Taking back homes
by Andrew Gomes
Advertiser Staff Writer
As the brunt of the economic downturn weighed on the local housing market last year, banks and other mortgage firms around the world became some of the largest homeowners in Hawai'i.
Major lenders last year took title to 968 properties statewide, according to a compilation by Title Guaranty Hawaii.
That's a significant fraction of all Hawai'i homes that changed hands through traditional sales last year — close to 10 percent of nearly 10,000 home sales.
The count actually may be a bit higher because Title Guaranty's tally was limited to homes acquired by the most active lenders in the state. Still, the list is a fair indication of the extent to which homes are being repossessed through foreclosure.
The activity reflected a dramatic buildup of homeowners beset by foreclosure last year, but there is some debate over whether the number of repossessions will increase this year.
Jon Mann, an agent with Prudential Locations leading a team selling homes for lenders, said he expects the trend will continue this year because of the lag between an economic recovery and a decline in foreclosures.
Others anticipate that new federal incentives taking effect in April will encourage more loan modifications and pre-foreclosure home sales that will inhibit further proliferation of lender-owned homes.
Last year, Deutsche Bank National Trust Co. owned the most Hawai'i homes — 199, according to Title Guaranty data. Not far behind was U.S. National Bank with 163, followed by Federal National Mortgage Association and Wells Fargo Bank NA, each with 86.
Local lenders including Bank of Hawaii, First Hawaiian Bank, Central Pacific Financial Corp. and American Savings Bank owned only a few homes last year, according to property records.
The list of lenders doesn't necessarily reflect which lenders issued mortgages to borrowers who later defaulted. That's because loans often were sold among lenders and investors.
For example, dominant subprime mortgage lender Countrywide Financial wasn't among lenders with the most Hawai'i homes, though Bank of America, which acquired Countrywide, was near the top.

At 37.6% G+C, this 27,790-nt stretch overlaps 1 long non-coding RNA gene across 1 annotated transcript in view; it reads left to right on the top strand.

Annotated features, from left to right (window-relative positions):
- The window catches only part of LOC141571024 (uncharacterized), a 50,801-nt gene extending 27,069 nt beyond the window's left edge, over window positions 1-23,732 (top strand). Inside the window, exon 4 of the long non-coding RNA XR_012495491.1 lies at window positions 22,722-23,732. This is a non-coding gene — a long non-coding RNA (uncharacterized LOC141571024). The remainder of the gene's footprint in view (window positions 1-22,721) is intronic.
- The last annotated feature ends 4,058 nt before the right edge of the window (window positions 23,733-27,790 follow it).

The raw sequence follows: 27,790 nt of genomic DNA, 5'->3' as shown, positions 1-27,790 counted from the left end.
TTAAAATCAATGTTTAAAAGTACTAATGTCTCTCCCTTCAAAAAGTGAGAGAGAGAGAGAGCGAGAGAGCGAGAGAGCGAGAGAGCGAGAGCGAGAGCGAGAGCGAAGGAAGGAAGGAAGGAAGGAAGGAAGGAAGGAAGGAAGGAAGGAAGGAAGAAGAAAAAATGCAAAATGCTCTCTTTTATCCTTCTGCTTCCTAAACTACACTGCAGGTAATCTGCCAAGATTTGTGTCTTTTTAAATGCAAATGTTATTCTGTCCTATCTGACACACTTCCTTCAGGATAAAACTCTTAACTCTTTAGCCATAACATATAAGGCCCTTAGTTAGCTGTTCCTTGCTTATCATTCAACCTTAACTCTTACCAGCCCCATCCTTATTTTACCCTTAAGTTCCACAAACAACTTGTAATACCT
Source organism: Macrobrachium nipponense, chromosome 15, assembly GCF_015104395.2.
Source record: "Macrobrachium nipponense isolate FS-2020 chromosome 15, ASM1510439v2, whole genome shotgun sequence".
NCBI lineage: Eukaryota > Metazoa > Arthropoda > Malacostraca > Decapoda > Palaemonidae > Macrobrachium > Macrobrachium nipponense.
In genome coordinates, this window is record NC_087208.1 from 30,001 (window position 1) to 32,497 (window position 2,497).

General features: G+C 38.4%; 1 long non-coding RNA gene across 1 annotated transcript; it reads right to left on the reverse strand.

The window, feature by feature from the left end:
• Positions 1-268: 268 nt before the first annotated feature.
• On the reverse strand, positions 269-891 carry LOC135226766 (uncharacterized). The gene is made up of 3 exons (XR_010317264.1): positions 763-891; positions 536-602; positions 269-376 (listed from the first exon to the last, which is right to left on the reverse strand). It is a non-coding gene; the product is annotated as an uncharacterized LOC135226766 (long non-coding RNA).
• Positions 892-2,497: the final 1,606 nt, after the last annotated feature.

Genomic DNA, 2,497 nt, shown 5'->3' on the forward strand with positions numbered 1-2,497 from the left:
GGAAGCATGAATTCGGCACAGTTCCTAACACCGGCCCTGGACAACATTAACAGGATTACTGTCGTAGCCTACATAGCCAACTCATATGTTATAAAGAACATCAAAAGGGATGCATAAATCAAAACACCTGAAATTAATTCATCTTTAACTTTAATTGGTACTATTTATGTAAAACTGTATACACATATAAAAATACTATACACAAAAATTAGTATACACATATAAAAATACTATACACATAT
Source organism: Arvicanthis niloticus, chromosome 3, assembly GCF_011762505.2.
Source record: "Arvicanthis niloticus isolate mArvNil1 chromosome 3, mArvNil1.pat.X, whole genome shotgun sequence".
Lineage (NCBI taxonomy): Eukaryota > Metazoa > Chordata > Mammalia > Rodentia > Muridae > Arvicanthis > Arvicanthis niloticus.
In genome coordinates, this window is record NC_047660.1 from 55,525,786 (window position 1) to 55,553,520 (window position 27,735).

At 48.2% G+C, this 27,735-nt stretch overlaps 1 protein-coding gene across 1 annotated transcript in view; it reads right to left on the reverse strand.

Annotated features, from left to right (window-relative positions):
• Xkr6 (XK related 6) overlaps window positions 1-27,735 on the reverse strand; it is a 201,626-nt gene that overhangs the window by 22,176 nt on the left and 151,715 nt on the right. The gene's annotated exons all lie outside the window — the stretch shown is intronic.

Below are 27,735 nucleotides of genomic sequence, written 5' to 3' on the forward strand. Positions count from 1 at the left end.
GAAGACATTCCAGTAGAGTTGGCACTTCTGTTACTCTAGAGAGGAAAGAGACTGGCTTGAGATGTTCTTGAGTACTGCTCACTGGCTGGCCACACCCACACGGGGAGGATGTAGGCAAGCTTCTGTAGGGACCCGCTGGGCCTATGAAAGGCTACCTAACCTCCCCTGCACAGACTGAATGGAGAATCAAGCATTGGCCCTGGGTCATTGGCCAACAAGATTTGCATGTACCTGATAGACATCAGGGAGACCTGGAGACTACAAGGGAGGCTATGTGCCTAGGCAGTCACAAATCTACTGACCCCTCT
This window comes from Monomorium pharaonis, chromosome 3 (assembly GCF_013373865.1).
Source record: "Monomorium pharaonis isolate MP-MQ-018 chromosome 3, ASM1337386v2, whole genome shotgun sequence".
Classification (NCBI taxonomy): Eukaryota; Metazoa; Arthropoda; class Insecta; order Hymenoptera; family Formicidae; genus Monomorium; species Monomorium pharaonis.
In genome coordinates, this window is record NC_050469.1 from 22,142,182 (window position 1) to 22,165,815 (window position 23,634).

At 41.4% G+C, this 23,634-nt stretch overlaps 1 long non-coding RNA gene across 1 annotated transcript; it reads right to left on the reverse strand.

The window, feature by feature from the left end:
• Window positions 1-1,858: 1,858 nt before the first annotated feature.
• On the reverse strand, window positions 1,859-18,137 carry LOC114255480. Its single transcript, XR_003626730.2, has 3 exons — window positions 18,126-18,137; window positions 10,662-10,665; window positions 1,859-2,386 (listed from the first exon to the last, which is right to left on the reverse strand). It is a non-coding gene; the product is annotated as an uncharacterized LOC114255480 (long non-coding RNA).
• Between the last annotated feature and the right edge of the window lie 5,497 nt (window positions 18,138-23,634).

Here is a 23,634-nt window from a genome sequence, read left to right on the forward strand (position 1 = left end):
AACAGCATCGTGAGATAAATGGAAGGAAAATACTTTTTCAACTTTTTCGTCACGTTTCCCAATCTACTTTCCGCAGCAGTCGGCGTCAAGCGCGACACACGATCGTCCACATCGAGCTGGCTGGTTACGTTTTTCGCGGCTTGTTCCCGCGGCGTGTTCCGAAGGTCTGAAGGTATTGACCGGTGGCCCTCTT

The tally also isn't a count of foreclosed home inventory, because lenders have already sold some of the homes that they acquired last year.
For instance, property records show that Deutsche Bank at the end of last year owned 106 homes, indicating the lender sold 93 of the homes it acquired during the year.
Brokers involved in selling homes for lenders say it can take many months for a lender to dispose of a home acquired through foreclosure, including the time it takes to evict tenants, list the property, contract with a buyer and complete a sale.
In one example, Deutsche Bank acquired a Waipahu house in February but hasn't listed the property for sale yet. According to property records, the bank took back the five-bedroom duplex for a value of $616,000. The previous owner paid $880,000 in January 2007.
The time it takes to put lender-owned homes on the market at least so far has resulted in such homes representing a small slice of inventory for sale. According to oahure.com, there were about 80 lender-owned single-family homes and condominiums for sale on O'ahu last week, or nearly 3 percent of the roughly 2,900 total listings.
By comparison, there were about 400 pre-foreclosure homes, also known as short-sales, for sale on O'ahu last week representing about 14 percent of listings. Short-sales involve homeowners trying to sell their property for less then they owe their lender in an attempt to avoid foreclosure.
Georgia Roberson, an agent with Coldwell Banker Pacific Properties who sells homes for lenders, said buying a home from a lender isn't much different from buying a home through a regular owner-occupant sale. She said lenders typically want to sell the property for the fair market value, though in some instances lenders are motivated to make fast sales at more attractive prices.
In one recent deal, Deutsche Bank listed a 612-square-foot unit in the Hillside Villa low-rise in Salt Lake for $199,900 in August then reduced the asking price to $170,665 in October. The two-bedroom condo sold last month for $167,000.
Bryn Kaufman of Realty Executives Oahu said one reason lender-owned properties aren't piling up on the market and inflating inventory is because the properties typically sell fast. "The (lender sales) are pretty good deals," he said. "They just want to sell it and sell it fast."
Lender-owned homes often draw more interest than short-sales, according to some brokers. That's because short-sales are subject to evaluation and approval by lenders that sometimes let offers languish for months.
New incentives to entice lenders to expedite short-sales, which were announced by the Treasury Department in November and become effective in April, aim to boost short-sale activity and could lead to fewer foreclosures.
"That should have a positive effect," said Kalama Kim, an agent in charge of the short-sale program at Coldwell Banker Pacific. "(More homes) should get to short-sale before foreclosure."
But Mann with Prudential Locations said he expects to see lenders continue to acquire more homes through foreclosure this year and move slowly to sell the properties, in part because selling homes pre-foreclosure or post-foreclosure usually means the lenders have to recognize a financial loss.
"The banks are hiding their losses," said Mann, a former bank examiner.
Amount of lender-owned properties reflect foreclosure troubles in Isles